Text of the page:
As part of the government’s current review of selective licensing schemes, it could be beneficial if a simpler landlord licensing system is considered.
This is according to automated rental payment provider PayProp, which says a uniform and consistent landlord licensing policy may be more effective and easier to enforce.
Does licensing improve rental standards?
The Ministry of Housing, Communities and Local Government (MHCLG) recently announced that it is assembling a panel of independent commissioners which will be responsible for gathering evidence on existing selective licensing schemes from key stakeholders.
The review is set to determine whether the current schemes have achieved the aim of keeping tenants safe and improving standards in the private rented sector (PRS).
Selective landlord licensing schemes came into force in 2006 and allow local authorities to require landlords in a designated area to hold a licence – usually costing around £500 – for each rental property they own.
Designed to limit overcrowding and reduce anti-social behaviour, selective licensing schemes are in operation all over the country with well-established operations in several London locations as well as northern cities such as Leeds and Liverpool.
“There is certainly a place for selective licensing in the PRS but 12 years after being introduced, it’s the right time to review its effectiveness,” says Neil Cobbold, chief operating officer of PayProp in the UK.
“The review comes at a particularly pertinent time when considering the extension of Houses in Multiple Occupation (HMO) licensing being introduced in the autumn.”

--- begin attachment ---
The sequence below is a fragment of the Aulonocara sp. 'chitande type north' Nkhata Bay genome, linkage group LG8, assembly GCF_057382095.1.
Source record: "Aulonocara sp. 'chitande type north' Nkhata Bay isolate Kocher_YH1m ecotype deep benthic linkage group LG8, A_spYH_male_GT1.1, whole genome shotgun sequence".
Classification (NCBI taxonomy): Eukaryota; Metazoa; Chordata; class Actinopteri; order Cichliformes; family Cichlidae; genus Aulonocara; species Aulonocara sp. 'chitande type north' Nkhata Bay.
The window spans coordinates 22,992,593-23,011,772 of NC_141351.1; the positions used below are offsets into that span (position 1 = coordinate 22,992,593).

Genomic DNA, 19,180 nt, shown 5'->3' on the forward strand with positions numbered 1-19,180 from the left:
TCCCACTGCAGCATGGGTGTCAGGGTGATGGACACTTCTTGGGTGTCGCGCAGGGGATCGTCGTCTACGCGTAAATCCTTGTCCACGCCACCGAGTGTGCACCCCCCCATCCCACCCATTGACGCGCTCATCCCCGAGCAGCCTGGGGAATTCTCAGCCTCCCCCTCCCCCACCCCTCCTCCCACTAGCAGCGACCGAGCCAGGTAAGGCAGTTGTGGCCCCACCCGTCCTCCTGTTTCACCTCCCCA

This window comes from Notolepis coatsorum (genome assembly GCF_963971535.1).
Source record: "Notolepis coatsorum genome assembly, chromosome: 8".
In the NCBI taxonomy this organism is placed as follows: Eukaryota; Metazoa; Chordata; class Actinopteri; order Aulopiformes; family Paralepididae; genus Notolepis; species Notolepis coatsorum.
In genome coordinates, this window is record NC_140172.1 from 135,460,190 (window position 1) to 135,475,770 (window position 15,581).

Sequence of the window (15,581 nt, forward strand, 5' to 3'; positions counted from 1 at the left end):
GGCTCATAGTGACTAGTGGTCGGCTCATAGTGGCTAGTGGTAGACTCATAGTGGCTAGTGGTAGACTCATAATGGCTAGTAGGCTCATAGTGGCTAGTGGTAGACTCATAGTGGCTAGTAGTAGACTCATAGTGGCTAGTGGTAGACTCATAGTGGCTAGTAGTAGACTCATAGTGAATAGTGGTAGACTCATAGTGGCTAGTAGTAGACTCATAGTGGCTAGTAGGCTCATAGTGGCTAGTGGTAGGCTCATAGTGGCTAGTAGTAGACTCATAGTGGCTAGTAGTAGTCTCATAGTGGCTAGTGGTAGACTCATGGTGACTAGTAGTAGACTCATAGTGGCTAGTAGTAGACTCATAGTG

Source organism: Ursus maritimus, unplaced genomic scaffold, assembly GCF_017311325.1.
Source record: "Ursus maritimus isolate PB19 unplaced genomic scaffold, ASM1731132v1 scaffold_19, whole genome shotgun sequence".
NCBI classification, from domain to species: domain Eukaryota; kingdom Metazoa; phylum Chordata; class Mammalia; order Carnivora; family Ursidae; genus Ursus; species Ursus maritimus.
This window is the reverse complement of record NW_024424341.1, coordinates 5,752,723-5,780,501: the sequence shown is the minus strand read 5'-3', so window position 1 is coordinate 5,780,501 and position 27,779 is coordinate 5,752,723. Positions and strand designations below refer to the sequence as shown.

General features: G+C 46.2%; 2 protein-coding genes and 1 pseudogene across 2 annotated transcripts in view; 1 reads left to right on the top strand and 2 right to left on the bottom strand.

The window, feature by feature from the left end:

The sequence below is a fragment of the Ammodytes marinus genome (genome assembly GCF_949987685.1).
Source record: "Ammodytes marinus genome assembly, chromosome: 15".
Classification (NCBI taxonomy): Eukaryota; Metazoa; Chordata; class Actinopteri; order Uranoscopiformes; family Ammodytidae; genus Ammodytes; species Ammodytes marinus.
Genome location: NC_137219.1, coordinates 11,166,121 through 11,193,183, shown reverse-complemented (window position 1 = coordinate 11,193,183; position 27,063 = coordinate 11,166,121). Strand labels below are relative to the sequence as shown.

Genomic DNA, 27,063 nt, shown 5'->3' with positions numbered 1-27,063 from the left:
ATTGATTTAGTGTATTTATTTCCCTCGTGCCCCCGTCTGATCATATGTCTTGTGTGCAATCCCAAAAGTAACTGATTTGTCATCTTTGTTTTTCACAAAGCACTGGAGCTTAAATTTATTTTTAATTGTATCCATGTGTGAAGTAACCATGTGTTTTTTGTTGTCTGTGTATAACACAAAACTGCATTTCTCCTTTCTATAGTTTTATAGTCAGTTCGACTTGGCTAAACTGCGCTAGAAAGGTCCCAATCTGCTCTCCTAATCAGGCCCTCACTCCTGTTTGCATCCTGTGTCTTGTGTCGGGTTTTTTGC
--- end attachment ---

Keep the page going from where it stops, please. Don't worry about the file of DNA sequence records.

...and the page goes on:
How could enforcement be improved?
Selective licensing schemes are currently enforced by local authorities with significant fines handed out to landlords who don’t comply.
“One of the biggest challenges for selective licensing is enforcement and having the required resources to operate schemes effectively,” Cobbold explains.
“Implementing a ‘one-size-fits-all’ approach could make projects easier to enforce and level the financial playing field for landlords.”
“What’s more, partnering licensing schemes with initiatives like the Rogue Landlord and Agent Checker in London as well as the national blacklist of criminal landlords could help them be more effective in achieving one of their main objectives – identifying rogue operators and raising PRS standards.”
“We hope these are the kinds of issues that will be explored as part of the ongoing review,” he says.
Autumn update will come at the right time
When announcing the licensing review, the MHCLG said that the full findings will not be presented until spring 2019 but that there will be an update on the review’s progress issued this autumn.
Meanwhile, in October, mandatory licensing of HMOs is being extended to include all properties let to five or more people from two or more households. It is estimated that an extra 160,000 properties across the country will need to be licensed.
“The proposed update on the review looks like it will be coming at the right time,” says Cobbold.
“Prior to the extension of mandatory HMO licensing, it will be interesting to see what stakeholder feedback the review has taken on board and whether there are plans to bring selective licensing and HMO licensing under a similar framework.”
Agent feedback could be crucial
Agents who are involved in the licensing review should be proactive in providing feedback, Cobbold suggests.
“Letting agents could be among the most helpful stakeholders in this process,” he adds.
“This is due to their significant client bases and the likelihood of their having a range of different experiences of selective licensing over a number of years.”